Even though this editorial was not created to highlight this uncontrolled context, this simple title can resonate with our actual lifestyle. When it comes to garment, the notion of ‘losing control‘ drives us to a reflection on the role of clothes on human bodies. What are the functions of clothing? What kind of power can they have on us? How can they transform our bodies and have an influence on our behaviors/movements?
Behind this strong editorial, there are two talented creatives based in Montreal. Yannis Davy Guibinga, from Gabon, a well-known photographer in the fashion industry and Tristan Réhel, an emerging designer currently studying at the École supérieure de mode at UQAM. Both have already worked together a few years ago and ‘this collaboration just felt like a natural progression from the first series [they] did together’, as mentioned by Yannis himself. Besides this intuitive feeling, Tristan felt in line with Davy’s aesthetic: ‘The way he sees colors really talked to me.’ The beauty of such partnership gives a highly interesting visual experience to the viewer. Stimulation given by colors, shapes and perceptive is at the heart of this creation. Platform has the honor to introduce this editorial along with an interview of the two creatives behind it.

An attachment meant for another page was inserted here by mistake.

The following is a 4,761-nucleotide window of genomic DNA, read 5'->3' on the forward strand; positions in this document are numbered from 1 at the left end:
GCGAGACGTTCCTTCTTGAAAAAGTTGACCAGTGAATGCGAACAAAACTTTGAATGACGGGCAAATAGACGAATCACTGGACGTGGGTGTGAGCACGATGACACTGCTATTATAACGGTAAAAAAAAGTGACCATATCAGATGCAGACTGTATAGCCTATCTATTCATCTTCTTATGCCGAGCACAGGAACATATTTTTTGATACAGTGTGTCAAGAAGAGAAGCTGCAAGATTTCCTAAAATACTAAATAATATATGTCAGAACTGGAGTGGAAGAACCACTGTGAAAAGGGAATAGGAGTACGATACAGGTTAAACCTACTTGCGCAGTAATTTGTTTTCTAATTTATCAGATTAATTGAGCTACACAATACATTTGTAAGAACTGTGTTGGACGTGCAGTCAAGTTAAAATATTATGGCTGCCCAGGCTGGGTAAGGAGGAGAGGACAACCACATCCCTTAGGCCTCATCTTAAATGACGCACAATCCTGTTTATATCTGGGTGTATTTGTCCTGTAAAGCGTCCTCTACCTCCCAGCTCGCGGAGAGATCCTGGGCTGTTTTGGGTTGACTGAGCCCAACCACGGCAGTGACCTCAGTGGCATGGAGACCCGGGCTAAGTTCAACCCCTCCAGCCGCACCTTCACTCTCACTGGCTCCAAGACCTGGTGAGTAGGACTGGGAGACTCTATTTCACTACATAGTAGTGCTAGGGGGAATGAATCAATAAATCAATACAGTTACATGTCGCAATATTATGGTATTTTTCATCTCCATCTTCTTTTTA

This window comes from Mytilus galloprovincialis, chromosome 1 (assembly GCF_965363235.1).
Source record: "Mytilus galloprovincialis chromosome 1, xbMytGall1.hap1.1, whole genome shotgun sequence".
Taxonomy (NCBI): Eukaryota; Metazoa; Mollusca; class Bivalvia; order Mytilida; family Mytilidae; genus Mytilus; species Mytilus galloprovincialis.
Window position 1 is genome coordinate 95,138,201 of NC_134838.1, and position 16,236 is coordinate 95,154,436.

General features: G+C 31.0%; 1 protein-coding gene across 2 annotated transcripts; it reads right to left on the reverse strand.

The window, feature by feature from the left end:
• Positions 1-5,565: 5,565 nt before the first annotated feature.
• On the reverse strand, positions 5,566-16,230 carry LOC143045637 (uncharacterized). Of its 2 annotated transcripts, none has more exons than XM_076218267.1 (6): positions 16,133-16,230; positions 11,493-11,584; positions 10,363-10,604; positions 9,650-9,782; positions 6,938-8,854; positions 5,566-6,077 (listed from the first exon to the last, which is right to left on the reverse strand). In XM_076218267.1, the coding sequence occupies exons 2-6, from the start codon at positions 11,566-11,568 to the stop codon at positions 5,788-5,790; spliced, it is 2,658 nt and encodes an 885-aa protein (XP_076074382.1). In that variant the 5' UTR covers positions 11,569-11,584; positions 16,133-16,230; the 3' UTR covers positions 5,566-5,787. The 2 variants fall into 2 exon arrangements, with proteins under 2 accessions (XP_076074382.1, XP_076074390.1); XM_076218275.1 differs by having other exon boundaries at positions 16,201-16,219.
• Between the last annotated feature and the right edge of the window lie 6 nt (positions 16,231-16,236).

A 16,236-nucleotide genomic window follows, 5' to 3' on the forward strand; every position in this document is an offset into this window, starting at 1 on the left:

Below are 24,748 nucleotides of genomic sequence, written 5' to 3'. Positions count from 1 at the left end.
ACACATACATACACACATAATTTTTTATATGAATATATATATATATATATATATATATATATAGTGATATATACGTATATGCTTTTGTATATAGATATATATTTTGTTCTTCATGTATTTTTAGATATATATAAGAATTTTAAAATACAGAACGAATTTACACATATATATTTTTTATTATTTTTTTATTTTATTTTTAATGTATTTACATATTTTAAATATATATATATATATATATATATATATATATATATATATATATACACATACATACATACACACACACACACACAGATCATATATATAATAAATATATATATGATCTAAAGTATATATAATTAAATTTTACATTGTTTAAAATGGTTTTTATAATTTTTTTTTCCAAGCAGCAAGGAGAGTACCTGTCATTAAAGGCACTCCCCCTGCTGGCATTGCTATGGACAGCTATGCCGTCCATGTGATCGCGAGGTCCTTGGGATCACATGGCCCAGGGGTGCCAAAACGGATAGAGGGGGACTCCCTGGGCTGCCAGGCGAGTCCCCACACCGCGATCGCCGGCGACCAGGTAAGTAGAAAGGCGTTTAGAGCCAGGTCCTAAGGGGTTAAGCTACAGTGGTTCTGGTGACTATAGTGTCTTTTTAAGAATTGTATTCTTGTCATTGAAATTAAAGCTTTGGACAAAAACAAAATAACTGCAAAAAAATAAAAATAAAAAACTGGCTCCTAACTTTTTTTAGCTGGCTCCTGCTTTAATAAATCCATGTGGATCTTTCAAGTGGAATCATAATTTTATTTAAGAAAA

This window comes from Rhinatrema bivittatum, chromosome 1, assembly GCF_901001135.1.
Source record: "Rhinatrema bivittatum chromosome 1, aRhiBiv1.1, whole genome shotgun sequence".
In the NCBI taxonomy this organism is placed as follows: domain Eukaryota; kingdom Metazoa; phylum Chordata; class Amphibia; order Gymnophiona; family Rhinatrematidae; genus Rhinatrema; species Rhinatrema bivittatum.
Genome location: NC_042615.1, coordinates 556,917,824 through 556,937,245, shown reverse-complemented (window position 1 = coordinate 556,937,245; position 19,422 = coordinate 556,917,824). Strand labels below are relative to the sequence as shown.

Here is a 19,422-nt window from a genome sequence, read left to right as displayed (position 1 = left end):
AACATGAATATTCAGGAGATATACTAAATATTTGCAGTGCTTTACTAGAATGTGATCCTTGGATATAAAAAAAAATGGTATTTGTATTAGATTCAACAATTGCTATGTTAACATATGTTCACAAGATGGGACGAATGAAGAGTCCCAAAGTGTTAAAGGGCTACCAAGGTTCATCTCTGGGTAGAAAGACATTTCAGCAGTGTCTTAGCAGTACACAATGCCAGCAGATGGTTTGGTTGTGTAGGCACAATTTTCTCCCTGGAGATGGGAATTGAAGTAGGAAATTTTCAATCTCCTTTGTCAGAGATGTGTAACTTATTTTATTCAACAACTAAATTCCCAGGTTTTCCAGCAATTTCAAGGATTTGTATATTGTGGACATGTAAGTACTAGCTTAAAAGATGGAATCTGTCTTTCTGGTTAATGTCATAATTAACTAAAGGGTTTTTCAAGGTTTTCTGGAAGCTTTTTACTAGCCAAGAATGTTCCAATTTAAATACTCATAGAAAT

How did you explore the notion of ‘losing control’ in this editorial?
Yannis: I think the notion of losing control comes through more so in the clothes the model is wearing, especially in regards to how unconventional and out of norm they are.
Tristan: In this editorial, I wanted the clothes to talk for themselves. They are designed to lose the shape of the human body making it into an almost cells-like creature. The model was in this state of losing control, losing the perception of her reality and morphing into these garments.
Could you go deeper and explain the meaning of in your last collection ‘Losing Control’?